A Virginia Tech doctoral student’s project to feed low income residents of Roanoke has grown to include elementary schools, students, and teachers.
Tammy Parece’s doctoral project sounded simple enough. She wanted to find the best locations to establish community gardens in Roanoke to help eliminate hunger. The perfect locations must have temperatures cool enough to support a garden.
"Cities are inherently warmer than their surrounding rural areas. It’s called the ‘urban heat island effect’. But not only are they warmer, within a city the temperature varies according to the built environment.”
Parece decided to install weather stations in those areas but she needed some help collecting the data.
“The schools are located across the city; they’re not gathered in any one area. They’re in neighborhoods. So that would be a great location to put a weather station.”
She raised money to put weather stations in 11 Roanoke schools. The outdoor equipment was installed last summer. Parece and several meteorology students from Virginia Tech set up a monitoring unit inside one classroom at each school and at the university to download the information. And they connected the weather stations to the website Weather Underground.
“So we can see it remotely but not only can we see it, anybody can see it remotely. Here at Crystal Spring, they can see the detail on their weather station but they could also go into Weather Underground and see the other stations at the other schools.”
Ironically, some of the students involved in the project may eventually benefit from community gardens.
“Many of the schools have a high qualification for the free and reduced lunch program.”
In fact, she says more than 90 percent of the students in some of those schools qualify for nutritional help. Fourth graders are getting the most hands-on experience with the weather stations because it’s at that grade where students learn about weather instruments, including all the cloud types, fronts, and isobars, says math and science teacher Wade Whitehead.
“Weather is no longer just reading a temperature or using an instrument to look at one moment in time. It’s about identifying patterns, looking at history and trends, and then actually making predictions about what’s going to happen next. Science takes time; real science is about looking at what is or isn’t happening and then making a strong educated guess about what might happen next.”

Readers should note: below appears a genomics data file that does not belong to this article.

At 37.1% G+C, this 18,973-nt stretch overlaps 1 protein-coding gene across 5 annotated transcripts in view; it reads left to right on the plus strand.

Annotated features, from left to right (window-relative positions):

And he says the use of the weather instruments is carrying over into other subjects, such as math.
“We’re generating line graphs, other forms of communication that are useful in math class for example. Now they have a real life application and it’s not just a line graph somebody else produced that they get to consume. They actually produced it themselves. It’s more meaningful that way.”
The kids are having fun, too. Just ask Crystal Spring fourth grader Alexander Martin.
“I just like being able to see all the cool technology it has, such as wind vanes, anemometers, and barometers.”
Sydnee Durham likes the wind vanes.
“I think it’s fascinating to see how much the wind direction changes. That’s why I like it.”
Elizabeth Moore’s favorite instrument is the anemometer.
“They measure the wind speed.” “So that you know how fast the wind is going and what’s happening with the wind.”
Jack Plogger has learned the hygrometer is also an important weather instrument.
“It measures the humidity in the air. So we can know if when you sweat it’ll stick to you.”
Budding meteorologist Adrian DiMarco has it all figured out.
“Science and math linked together equals weather.”
Tammy Parece is still in the data-gathering stage and will finish her dissertation in two years. Then she wants to refine her project so any locality can use it.